At this point, you’ll notice that your climb becomes a little more difficult for a short period of time, however, you’ll be rewarded with a fast coast down to Garden of the Gods Rd. It’s here (sort of) that Foothills hooks up with the Sinton Trail – it’s not marked, and technically you’ll need to make a right either onto the frontage road in front of the gas station or on GOG Rd. (either way will take you to the same place) and ride to the old Intel building, where you can pick up the actual Sinton Trail between the building and the parking garage (again, it’s not marked, but it’s clearly a bike path so you should have no trouble recognizing it.
If you wish to continue your adventure on the Foothills Trail (and believe me, you do,) cross GOG Rd. and keep riding until you come to Flying W Ranch Rd. Again, this isn’t marked very well (the road is, but the trail is not) and there’s no light or crossing, so it’s up to you to find the best way over, because you’ll want to make a left onto Flying W Ranch Rd. At this point, you’ve got a couple options: you can ride on a nice, wide bike lane in the street, or you can grab the trail about a half-block after you make your left turn – you’ll recognize it because the trail becomes gravel again. Keep climbing steadily until you reach Wilson Ranch Park, then go ahead and take a deserved break and admire the bluffs and foothills overlooking the Rockrimmon area. Also note that you have a couple more options: you can turn around at Wilson Ranch and ride back the way you came, you can ride east on Allegheny Dr. and pick up the bike lane on Centennial Blvd, ride it back to 30th St. and make it a loop (or, instead of taking a left on Flying Ranch, keep riding on 30th to Centennial and take the bike lane to Allegheny, then ride to the park – all three options are quite fun on the return trip so you can’t really go wrong.)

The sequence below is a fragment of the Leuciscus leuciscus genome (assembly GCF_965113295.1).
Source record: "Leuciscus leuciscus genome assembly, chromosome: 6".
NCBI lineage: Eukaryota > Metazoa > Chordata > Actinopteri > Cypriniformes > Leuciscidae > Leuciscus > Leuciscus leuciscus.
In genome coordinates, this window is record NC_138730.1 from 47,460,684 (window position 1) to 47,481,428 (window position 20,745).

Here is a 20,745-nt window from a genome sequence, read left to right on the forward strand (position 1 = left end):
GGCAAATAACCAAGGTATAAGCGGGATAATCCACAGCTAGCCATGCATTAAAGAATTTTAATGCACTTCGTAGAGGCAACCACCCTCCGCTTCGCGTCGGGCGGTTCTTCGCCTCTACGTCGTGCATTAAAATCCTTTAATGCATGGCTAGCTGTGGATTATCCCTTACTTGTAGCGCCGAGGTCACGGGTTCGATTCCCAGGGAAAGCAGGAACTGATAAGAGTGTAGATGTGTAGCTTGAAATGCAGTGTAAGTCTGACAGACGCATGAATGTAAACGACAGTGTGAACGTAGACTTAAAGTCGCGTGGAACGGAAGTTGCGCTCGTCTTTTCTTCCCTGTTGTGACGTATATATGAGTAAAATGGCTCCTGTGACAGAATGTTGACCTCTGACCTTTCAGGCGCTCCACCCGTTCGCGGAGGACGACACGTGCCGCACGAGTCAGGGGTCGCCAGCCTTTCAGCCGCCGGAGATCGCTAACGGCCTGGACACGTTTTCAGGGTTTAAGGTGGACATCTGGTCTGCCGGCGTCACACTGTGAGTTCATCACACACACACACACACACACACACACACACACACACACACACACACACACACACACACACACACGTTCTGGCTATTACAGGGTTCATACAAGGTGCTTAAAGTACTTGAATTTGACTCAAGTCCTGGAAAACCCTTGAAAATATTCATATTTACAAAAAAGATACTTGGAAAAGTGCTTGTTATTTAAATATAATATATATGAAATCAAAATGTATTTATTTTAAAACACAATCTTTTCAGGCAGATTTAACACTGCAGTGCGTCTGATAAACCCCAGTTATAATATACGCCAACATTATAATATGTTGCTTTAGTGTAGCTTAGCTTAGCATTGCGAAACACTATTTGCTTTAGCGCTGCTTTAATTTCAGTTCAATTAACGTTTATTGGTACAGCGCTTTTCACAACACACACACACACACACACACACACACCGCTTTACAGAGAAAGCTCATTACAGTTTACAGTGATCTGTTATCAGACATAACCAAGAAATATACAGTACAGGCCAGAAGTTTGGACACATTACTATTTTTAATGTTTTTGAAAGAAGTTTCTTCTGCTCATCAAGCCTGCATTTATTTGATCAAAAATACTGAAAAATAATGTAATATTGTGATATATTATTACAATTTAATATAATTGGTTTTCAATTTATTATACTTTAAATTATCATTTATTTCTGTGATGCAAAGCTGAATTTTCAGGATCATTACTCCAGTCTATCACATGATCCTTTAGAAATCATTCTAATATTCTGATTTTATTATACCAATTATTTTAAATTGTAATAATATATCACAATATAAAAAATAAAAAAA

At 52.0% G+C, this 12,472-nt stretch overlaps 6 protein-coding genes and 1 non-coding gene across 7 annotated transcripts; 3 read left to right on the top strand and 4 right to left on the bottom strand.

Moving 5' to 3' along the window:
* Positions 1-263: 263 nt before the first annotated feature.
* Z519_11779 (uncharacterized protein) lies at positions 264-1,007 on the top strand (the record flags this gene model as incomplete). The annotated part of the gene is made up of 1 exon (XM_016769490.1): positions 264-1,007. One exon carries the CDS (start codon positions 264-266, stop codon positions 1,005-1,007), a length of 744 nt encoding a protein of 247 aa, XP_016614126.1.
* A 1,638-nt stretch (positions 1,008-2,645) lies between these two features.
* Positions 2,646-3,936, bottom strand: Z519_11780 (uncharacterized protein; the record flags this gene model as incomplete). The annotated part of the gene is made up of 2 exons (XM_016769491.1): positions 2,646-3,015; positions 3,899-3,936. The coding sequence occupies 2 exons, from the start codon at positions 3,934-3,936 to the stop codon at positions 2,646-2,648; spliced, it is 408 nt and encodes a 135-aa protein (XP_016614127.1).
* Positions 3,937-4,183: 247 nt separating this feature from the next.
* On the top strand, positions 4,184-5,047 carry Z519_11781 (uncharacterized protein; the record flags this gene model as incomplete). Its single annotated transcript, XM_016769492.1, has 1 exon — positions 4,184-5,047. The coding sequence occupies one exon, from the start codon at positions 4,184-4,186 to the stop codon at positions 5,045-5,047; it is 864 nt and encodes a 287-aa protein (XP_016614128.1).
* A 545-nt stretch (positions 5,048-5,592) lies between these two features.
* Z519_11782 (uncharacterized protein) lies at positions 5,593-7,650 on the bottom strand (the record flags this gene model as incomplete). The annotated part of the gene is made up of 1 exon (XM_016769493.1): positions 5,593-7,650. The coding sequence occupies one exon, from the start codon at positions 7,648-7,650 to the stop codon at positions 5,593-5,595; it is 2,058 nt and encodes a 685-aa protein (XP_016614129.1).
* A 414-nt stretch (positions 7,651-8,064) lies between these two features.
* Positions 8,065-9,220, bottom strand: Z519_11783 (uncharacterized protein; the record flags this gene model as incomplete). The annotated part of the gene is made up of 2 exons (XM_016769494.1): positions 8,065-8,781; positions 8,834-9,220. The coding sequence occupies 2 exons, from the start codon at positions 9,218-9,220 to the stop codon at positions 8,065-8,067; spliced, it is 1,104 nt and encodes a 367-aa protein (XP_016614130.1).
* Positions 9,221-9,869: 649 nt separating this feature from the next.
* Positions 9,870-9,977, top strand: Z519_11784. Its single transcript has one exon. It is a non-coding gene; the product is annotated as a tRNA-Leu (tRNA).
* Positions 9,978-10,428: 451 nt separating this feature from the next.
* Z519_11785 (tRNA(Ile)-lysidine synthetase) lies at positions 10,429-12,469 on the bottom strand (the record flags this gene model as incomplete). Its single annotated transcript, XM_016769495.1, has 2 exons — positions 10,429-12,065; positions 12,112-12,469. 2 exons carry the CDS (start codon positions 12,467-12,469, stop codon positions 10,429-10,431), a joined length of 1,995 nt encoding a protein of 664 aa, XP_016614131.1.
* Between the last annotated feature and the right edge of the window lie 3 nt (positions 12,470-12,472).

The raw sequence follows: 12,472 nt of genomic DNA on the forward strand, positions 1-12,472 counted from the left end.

By the time you’ve reached Wilson Ranch Park, you’ve put in a few good miles of climbing, and are probably in a foul mood at worst, tired at best. Well this is where all the good times I’ve been referring to come in. All that climbing you just did is now going to pay off in spades on your return ride. Think of it as being like the times you’ve spent waiting an hour or longer for an amusement park thrill ride that lasts all of a minute and a half or a minute and 45 seconds. Even though you waited in that unseemly line, that 90-second timeframe ended up being one of the most intense, thrilling minute and a half’s of your life, so much so that you can’t wait to do it again. That’s what the return ride back down Foothills is like: other than the short climb after Garden of the Gods Rd. (remember your easy cruise down on the way north?) you can literally scream down this thing so fast that it’ll make your eyes water, even with eye protection. If you hit it on the right day with no pedestrians or novice cyclists, you really don’t have to scrub speed at all other than before a couple tight curves – yes, it’s that much fun. Other than The Chutes, this is probably the most fun downhill I’ve done in town. Much like that intense roller coaster at the theme park that ends all too soon, it’s over in a matter of minutes – but holy moly was that a blast! By the time you’ve screamed through Garden of the Gods and popped out onto 31st St., you’ll be so full of gravity-assisted adrenaline that you won’t know whether to hammer back down 31st or just coast down and try to take fully into account what you just did. It makes the hour or so climb so worth it that you can’t wait to do it again – at least, I couldn’t. I recently rode this thing three days in a row. My legs were ready to declare mutiny by the end of the third day, but it was worth it.
And that is why Foothills Trail ranks among my favorite Colorado Springs-area rides that aren’t singletrack. It’s got good climbing, maximum scenery, and a twisty downhill that I’d ride everyday if I didn’t have other things to do. Really, if you’re looking for a bike path-type ride, this one is one of the better ones in the city. Just be sure you’ve got some climbing mileage in your legs, and then go have some fun!